There are numerous factors that might result in hair loss (alopecia). The most efficient treatments will be determined by the reason for the hair loss.
Depending on the cause of hair loss, certain practices and treatments may help strengthen or regrow hair.
Here are some causes of hair loss and how they can be treated.
1. Androgenetic alopecia
Androgenetic alopecia is another term for male or female pattern baldness. It is a very common cause of hair loss.
Both male and female pattern baldness is genetic. Males tend to lose hair from the temples and crown of the head. In females, hair usually becomes thinner all over the head.
Androgenetic alopecia is more likely to happen as a person ages but can start at any point after puberty. Many females who experience androgenetic alopecia develop it after going through the menopause. This means that hormones may have something to do with it.
It is possible to treat this condition with minoxidil, a medication for hair growth.
Some women may experience excessive hair loss shortly after giving birth. This is due to a decrease in estrogen levels. This type of hair loss is a temporary condition and usually resolves within a year or sooner.
To help hair return to its normal condition, try:
- using a volumizing shampoo and conditioner
- using products designed for fine hair
- avoiding intensive conditioners or conditioning shampoos as these can be too heavy for fine hair.
3. Telogen effluvium
Telogen effluvium is a condition where the hair remains in the telogen (natural shedding) phase of the growth cycle. This causes more hair to fall out, sometimes in handfuls.
Telogen effluvium is usually a temporary condition that resolves over time. It is advisable to see a doctor to find out the cause.
Some possible causes include:
- severe stress
- rapid weight loss
- thyroid problems
A doctor will need to treat any underlying causes of telogen effluvium.
4. Anagen effluvium
Anagen effluvium causes large amounts of hair to fall out rapidly during the anagen (growth) phase of the hair cycle.
The condition may cause hair to fall out from the head, as well as from other parts of the body, including eyebrows and eyelashes.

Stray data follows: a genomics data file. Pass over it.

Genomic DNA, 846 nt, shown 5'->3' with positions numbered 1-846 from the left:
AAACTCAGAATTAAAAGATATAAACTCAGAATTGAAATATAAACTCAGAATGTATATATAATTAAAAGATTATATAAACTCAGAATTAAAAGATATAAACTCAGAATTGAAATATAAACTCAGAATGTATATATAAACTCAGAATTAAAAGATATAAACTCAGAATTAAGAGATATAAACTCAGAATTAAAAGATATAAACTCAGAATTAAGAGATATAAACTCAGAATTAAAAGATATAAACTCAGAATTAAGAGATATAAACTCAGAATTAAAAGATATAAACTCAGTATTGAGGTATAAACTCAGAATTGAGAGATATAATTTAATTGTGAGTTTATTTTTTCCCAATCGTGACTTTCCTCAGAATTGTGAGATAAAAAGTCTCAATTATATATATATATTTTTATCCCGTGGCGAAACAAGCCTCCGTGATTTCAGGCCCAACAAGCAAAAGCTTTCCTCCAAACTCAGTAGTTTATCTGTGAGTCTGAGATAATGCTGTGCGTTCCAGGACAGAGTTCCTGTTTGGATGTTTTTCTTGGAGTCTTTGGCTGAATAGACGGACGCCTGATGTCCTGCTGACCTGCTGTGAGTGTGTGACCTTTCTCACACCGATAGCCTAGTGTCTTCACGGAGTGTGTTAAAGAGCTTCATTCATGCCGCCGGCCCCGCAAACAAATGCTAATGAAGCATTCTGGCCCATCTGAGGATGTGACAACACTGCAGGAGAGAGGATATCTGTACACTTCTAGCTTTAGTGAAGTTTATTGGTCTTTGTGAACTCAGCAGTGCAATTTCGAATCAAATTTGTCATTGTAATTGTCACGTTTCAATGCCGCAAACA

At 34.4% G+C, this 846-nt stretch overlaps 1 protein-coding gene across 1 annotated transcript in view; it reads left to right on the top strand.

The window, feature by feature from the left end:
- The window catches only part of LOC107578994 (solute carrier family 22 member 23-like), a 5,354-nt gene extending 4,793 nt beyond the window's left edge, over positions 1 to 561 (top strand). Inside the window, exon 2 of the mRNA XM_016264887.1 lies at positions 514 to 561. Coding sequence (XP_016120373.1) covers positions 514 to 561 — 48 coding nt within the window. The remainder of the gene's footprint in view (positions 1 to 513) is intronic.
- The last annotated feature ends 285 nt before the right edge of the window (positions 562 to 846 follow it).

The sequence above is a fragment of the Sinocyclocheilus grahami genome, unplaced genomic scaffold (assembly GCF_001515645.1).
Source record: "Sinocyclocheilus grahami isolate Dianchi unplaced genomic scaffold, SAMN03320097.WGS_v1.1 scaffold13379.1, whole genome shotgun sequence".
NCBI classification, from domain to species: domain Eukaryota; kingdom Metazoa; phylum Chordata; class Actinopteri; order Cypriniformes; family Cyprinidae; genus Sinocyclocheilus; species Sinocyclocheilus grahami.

Causes of anagen effluvium include:
- fungal infections
- autoimmune disease
Treatment for this condition depends on the cause but can include a topical solution of minoxidil.
If a person has anagen effluvium as a result of undergoing chemotherapy, cooling the scalp during the procedure may help. Hair will often grow back 3–6 months after stopping chemotherapy.
5. Traction alopecia
Traction alopecia is hair loss due to pulling hair into tight hairstyles, which causes it to break and come loose. Hairstyles associated with this condition include:
- tight buns or ponytails
If traction alopecia continues, a person may develop bald spots and thinning of the hair.
In terms of self-care, avoiding tight hairstyles will usually prevent further damage.
Certain medications have side effects that can cause hair to fall out.
Examples of such medications include:
- blood thinners, such as warfarin
- Accutane, to treat acne
- antidepressants, including Prozac and Zoloft
- cholesterol-lowering drugs, such as Lopid.
If a person thinks hair loss may be due to a medication they are taking, they should consider seeing a doctor for an assessment. The doctor might be able to reduce the dosage or switch the person to a different medication.
7. Nutritional deficiencies
Nutritional deficiencies can cause hair to fall out. Extreme diets that are too low in protein and certain vitamins, such as iron, can sometimes cause excessive hair shedding.
A person should see a doctor for a blood test to check if they have a nutritional deficiency that could be causing their hair to fall out.
In cases due to nutritional deficiencies, you might be told to take supplements. For instance, you might be told to take a multivitamin and three to five milligrams of biotin daily.
Eating a nutritious diet that includes proteins, fats, and certain vitamins and minerals is also recommended in this case.
Ringworm is a fungal infection that can cause hair loss. Ringworm on the scalp, or tinea capitis, can cause temporary bald areas on the head.
- a small spot that gets bigger, causing scaly, bald patches of skin
- brittle hair that breaks easily
- itchy, red patches of skin in the affected areas
- oozing blisters on the scalp
- ring-like patches, with a red outside and the inside of the circle matching the skin tone.
If ringworm does not heal by itself, then a doctor may prescribe an antifungal medicine.
Alternatively, they may prescribe an antibiotic, such as Griseofulvin.
Credit: Medical News Today